D.E.B.S. found a reasonable degree of success by playing at various gay and lesbian film festivals around the world, although has a much wider appeal than this niche market. (Part of the problem with selling D.E.B.S. was apparently distributors scratching their heads over what niche to pitch it to). D.E.B.S. is an extremely funny film, in fact far more so than any other film to come out of the Austin Powers spy spoof fad. The moves are wittily parodistic the girls charge into action wearing school uniforms with skirts that are so short as to almost prove indecent while wielding absurdly augmented guns that are nearly as big as they are. Director Angela Robinson spoofs the Bond gadgetry Jordana Brewsters break-in to the D.E.B.S. headquarters, where she is seen cutting through the forecefield with a glasscutter, skipping across the laser grid on a lawn like it was hopscotch squares and scaling a wall using sucker tips that make cute little plink noises, is hilarious. Robinson spoofs the action moves although for all that, she seems almost entirely disinterested in directing any actual action scenes. Rather she has much more fun subverting the poses. A covert meeting at a restaurant between two lethal women turns out to really be a date So youre an assassin? Whats that like? while a John Woo-styled Mexican standoff between Sara Foster and Jordana Brewster turns into an hilarious scene of mutual attraction. Angela Robinsons forte is a near-perfect touch with deadpan comedy and in being able to throw in all manner of wittily off-the-cuff straight-faced gags be it turning the four D.E.B.S. sitting on a perch covertly surveilling the restaurant into almost a piece of minimalist theatre where the distances moved apart signify what is going on, to hilarious little throwaway gags about Lucys Target sweater and jewelled handcuff presents. One of the funniest parts of the film is the montage of scenes as Lucy tries to go straight.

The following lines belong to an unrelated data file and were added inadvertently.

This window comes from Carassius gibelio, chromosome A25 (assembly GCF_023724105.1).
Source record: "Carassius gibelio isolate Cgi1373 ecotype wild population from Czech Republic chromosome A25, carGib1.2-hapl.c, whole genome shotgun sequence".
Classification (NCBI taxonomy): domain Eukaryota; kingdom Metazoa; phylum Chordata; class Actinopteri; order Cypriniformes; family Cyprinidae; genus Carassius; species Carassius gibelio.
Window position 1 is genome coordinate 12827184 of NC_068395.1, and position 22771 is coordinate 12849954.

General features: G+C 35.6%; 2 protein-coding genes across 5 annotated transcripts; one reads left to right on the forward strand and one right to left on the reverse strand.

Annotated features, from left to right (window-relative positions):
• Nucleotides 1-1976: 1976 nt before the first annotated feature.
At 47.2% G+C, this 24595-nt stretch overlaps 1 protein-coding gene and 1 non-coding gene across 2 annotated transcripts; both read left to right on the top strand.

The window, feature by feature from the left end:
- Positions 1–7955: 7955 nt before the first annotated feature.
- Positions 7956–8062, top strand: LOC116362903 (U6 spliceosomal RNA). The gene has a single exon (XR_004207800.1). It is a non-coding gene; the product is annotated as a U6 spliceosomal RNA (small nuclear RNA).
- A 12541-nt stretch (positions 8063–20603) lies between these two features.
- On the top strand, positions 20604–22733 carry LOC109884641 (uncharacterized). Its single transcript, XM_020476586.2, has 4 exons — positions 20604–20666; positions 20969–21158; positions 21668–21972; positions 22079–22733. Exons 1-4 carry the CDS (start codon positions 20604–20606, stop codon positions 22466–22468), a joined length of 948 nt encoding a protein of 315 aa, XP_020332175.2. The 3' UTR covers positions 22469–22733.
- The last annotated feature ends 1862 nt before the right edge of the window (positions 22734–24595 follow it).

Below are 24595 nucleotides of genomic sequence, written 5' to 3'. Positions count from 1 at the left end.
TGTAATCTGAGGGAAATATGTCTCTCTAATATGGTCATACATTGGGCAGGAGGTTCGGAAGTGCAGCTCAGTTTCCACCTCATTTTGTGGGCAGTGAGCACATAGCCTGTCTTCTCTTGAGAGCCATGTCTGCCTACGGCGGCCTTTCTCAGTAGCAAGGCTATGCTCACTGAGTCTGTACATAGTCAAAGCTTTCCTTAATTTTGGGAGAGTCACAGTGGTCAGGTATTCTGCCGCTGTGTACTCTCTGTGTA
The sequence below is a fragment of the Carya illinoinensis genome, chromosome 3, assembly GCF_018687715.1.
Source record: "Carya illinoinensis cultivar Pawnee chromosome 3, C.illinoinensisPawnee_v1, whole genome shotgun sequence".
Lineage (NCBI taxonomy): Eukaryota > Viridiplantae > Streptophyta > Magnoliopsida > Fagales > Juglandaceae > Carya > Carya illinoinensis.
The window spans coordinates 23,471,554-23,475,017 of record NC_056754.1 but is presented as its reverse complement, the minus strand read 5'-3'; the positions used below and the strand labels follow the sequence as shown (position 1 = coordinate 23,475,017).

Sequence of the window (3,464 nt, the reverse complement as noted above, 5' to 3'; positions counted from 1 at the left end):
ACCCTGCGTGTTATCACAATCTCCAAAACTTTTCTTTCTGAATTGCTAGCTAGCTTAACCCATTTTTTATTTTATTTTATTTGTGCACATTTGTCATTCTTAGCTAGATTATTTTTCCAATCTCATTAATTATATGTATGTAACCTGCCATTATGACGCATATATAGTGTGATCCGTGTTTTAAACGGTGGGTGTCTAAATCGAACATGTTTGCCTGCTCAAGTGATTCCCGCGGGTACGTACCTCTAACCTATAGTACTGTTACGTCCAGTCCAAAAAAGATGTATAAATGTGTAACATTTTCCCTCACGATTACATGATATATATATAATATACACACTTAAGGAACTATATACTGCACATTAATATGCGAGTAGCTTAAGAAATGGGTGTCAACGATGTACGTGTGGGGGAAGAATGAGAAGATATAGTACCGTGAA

Angela Robinson has also chosen an extremely good cast of unknowns. In the central role is Sara Foster who has to be one of the tallest lead actresses that I have ever seen in a film (and with the mini-skirt she is outfitted in, she comes across as looking three-quarters legs). Sara Foster is one of the understated strengths of the film, playing the absurdities with a remarkable seriousness and complete straight face. Jordana Brewster sparkles in a role that has clearly been modelled on Demi Moore in Charlies Angels: Full Throttle (2003). Be it playing out a truly amazing scene of eye flirtation upon first meeting Sara Foster or cheerfully bursting into D.E.B.S. Hq to ask for a date, Jordana Brewster has a charmingly twinkly flirtatiousness to her performance that steals a large part of the film. Equally good is Meagan Good who plays her part with considerable sass and forthright strength. The scene stealer of the show though proves to be Devon Aoki who subsequently appeared in Sin City (2005) who plays the entire role in deadpan sour-face, managing to break the audience into hysterics every time she lights up another of her cigarettes.
Angela Robinson had earlier made the film as an 11-minute short D.E.B.S. (2003), which also featured Jill Ritchie. The short essentially played as a promo for a mythical tv series a la Charlies Angels. Robinson was granted a modest B-budget to expand the idea to a feature film. After making such a wittily subversive gay film, Robinson was then chosen by Disney to direct the big-budget family film Herbie: Fully Loaded (2005), although that lacked any of the scintillating wit that D.E.B.S. has. Subsequently, D.E.B.S., Robinson has worked in television and made no other films until Professor Marston and the Wonder Women (2017), a biopic of Wonder Woman creator Charles Moulton Marston.
Full film available online here:-